We have decided to dedicate this post to sharing with you some valuable elephant info.
To understand our elephant situation today, let us take a step back in time to before the advent of firearms in Africa. What is known about elephant populations on our continent during those times? Well, not too much!
By the time the Kruger Park was proclaimed in 1898 most of the elephant populations had been decimated by hunters. Their writings focused on the thrill of hunting rather than the ecology of the area. Addo elephant populations at the same time (1931) had been reduced to eleven elephants. But what were the elephant numbers prior to gunpowder in the Kruger area?
J.Whyte, senior scientist at the Kruger Park, took three indicators of measuring elephant activity:
1. The San (Bushmen) Paintings in the Kruger Park
2. Markings on Baobab trees
3. Records of early traders
The San, whose rock art in the Kruger has been dated to the latter part of the Late Stone Age (7000BC and 300AD), recorded a group of five elephants in a painting in one of the 109 shelters identified in Kruger. Surely such a large and dramatic animal would have been recorded more frequently as it was in other parts of the country, such as the Eastern Cape? Here they even recorded the methods of how they caught them by ‘hamstringing’, a technique of demobilising them.
Evidence of their utilisation of Baobab trees is also lacking in the Kruger area. Whyte records that one Baobab in Kruger still has the very clear inscription, “BRISCOE 1890” carved in the bark. This marking is 110 years old and will probably remain on the tree for another 100 years. Elephant markings on Baobabs are lacking in certain areas where elephant traffic has been restricted, suggesting that elephant activity was minimal, if not non-existent in the area.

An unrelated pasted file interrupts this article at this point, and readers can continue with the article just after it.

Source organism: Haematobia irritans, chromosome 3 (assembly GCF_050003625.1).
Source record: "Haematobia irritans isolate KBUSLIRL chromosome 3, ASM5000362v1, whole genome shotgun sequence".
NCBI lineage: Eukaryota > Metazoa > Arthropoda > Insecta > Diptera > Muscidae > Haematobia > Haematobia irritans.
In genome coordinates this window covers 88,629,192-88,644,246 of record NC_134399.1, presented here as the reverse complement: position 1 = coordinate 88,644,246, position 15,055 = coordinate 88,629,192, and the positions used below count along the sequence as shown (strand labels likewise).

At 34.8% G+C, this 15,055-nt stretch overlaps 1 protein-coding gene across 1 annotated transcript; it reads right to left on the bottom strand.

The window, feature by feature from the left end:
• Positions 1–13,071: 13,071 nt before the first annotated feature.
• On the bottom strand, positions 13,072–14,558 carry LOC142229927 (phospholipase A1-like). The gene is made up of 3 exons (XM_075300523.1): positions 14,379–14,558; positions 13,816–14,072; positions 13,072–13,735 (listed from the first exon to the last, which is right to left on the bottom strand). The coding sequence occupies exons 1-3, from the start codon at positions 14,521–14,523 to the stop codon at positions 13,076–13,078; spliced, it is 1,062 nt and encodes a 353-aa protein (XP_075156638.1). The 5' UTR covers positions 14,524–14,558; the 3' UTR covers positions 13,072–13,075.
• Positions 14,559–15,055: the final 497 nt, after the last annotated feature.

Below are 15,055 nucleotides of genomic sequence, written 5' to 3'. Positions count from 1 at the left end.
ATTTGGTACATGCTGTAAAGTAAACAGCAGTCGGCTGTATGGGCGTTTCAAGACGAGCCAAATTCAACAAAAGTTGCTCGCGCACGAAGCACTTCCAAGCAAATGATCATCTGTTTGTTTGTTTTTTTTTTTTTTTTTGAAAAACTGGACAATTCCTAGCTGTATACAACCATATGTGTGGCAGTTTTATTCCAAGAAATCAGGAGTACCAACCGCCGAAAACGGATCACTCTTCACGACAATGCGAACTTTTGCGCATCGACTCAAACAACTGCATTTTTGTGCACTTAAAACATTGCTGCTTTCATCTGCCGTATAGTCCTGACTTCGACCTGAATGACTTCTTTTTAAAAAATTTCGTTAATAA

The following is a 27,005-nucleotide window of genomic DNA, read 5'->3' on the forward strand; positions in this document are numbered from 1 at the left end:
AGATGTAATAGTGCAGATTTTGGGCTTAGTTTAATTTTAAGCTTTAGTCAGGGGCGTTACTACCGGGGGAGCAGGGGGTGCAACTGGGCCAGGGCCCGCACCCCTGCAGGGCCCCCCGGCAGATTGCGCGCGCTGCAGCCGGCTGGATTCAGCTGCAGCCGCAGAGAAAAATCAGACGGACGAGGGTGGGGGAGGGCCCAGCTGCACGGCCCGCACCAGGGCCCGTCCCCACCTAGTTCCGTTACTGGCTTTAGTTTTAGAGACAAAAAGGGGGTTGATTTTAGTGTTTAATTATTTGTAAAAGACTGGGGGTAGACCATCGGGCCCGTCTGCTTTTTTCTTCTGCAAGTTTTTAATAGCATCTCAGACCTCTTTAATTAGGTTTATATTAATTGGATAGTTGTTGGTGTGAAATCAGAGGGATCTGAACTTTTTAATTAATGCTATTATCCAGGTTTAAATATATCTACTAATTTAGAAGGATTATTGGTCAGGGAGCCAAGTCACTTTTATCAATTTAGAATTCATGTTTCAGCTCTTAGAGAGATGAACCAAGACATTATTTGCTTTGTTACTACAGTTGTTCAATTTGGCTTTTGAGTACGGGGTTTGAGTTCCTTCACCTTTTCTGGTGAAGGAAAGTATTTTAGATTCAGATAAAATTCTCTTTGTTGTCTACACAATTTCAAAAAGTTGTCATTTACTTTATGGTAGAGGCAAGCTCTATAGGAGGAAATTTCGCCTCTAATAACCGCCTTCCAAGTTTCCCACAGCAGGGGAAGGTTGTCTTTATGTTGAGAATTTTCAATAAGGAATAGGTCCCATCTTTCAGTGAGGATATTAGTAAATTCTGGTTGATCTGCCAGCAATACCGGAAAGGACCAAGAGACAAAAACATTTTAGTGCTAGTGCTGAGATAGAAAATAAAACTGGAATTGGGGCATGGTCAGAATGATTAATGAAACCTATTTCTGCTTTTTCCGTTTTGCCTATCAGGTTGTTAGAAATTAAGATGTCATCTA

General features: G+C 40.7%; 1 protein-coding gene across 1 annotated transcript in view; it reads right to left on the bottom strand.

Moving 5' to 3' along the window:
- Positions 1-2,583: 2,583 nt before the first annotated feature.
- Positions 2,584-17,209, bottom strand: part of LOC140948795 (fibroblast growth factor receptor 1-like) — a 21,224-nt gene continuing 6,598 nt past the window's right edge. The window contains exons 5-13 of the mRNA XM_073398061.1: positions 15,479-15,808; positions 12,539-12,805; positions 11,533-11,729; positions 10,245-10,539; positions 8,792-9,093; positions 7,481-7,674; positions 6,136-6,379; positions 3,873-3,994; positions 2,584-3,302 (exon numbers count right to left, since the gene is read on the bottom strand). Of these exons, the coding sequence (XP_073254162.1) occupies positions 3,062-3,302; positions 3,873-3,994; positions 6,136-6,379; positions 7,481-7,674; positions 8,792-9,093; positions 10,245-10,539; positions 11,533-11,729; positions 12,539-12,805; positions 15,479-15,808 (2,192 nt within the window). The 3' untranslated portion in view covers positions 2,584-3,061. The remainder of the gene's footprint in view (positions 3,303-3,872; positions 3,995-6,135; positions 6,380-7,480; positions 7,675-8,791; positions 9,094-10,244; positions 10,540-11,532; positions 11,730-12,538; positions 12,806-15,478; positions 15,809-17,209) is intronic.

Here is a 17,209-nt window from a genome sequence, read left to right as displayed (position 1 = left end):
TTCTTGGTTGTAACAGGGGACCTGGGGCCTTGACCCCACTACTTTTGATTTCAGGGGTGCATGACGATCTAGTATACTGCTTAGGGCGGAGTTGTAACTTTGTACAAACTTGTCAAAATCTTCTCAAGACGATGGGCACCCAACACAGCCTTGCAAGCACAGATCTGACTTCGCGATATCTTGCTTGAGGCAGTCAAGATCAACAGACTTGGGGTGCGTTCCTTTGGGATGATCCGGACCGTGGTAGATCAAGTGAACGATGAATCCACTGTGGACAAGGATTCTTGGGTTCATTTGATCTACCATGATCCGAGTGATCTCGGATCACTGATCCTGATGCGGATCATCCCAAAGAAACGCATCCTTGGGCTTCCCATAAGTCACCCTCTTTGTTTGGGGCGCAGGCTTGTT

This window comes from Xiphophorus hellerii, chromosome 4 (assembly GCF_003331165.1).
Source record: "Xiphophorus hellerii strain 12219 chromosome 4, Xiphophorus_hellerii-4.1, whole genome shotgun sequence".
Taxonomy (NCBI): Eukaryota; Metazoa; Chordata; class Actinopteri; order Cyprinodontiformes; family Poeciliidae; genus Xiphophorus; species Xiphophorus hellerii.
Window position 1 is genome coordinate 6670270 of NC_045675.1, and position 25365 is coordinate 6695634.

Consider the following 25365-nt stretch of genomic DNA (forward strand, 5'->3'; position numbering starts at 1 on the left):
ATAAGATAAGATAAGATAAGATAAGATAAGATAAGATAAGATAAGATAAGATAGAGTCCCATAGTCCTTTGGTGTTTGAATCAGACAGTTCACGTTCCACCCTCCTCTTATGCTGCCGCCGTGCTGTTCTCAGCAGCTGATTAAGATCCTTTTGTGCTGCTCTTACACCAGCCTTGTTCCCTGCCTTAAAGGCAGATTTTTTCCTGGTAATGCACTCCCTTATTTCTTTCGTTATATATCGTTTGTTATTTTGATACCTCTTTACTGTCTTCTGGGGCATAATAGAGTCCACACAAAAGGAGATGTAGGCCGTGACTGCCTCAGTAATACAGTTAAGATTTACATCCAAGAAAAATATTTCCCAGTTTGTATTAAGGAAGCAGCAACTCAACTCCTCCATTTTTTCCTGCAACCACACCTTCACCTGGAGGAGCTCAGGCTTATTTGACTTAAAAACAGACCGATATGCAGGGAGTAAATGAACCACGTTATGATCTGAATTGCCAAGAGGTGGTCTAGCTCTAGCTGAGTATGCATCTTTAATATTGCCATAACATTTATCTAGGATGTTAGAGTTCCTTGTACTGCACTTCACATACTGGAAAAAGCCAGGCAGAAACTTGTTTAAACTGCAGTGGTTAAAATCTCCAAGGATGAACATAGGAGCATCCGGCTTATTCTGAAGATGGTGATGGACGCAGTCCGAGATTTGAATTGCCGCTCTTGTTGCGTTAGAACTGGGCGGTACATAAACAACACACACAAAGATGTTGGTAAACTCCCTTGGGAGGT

Records of early traders made little mention of elephants in what is known today as Kruger. Whyte confirms the records of Francois de Cuiper and his party, the first to visit the area in 1752. His mission was to establish trade in gold, copper and ivory. They saw few elephants and indigenous people informed them that they would have to go further north to get ivory. Louis Trichardt makes no mention of elephants in his diaries, although he does make mention of an elephant hunt in the Lorenco Marques area.
Records of serious hunters who hunted in the Kruger area make no mention of elephant hunts, but definitely make mention of hunts for other game. In 1903 James Stevenson-Hamilton, the park’s first warden, reported that there were no elephants. Why? More to follow in the next issue …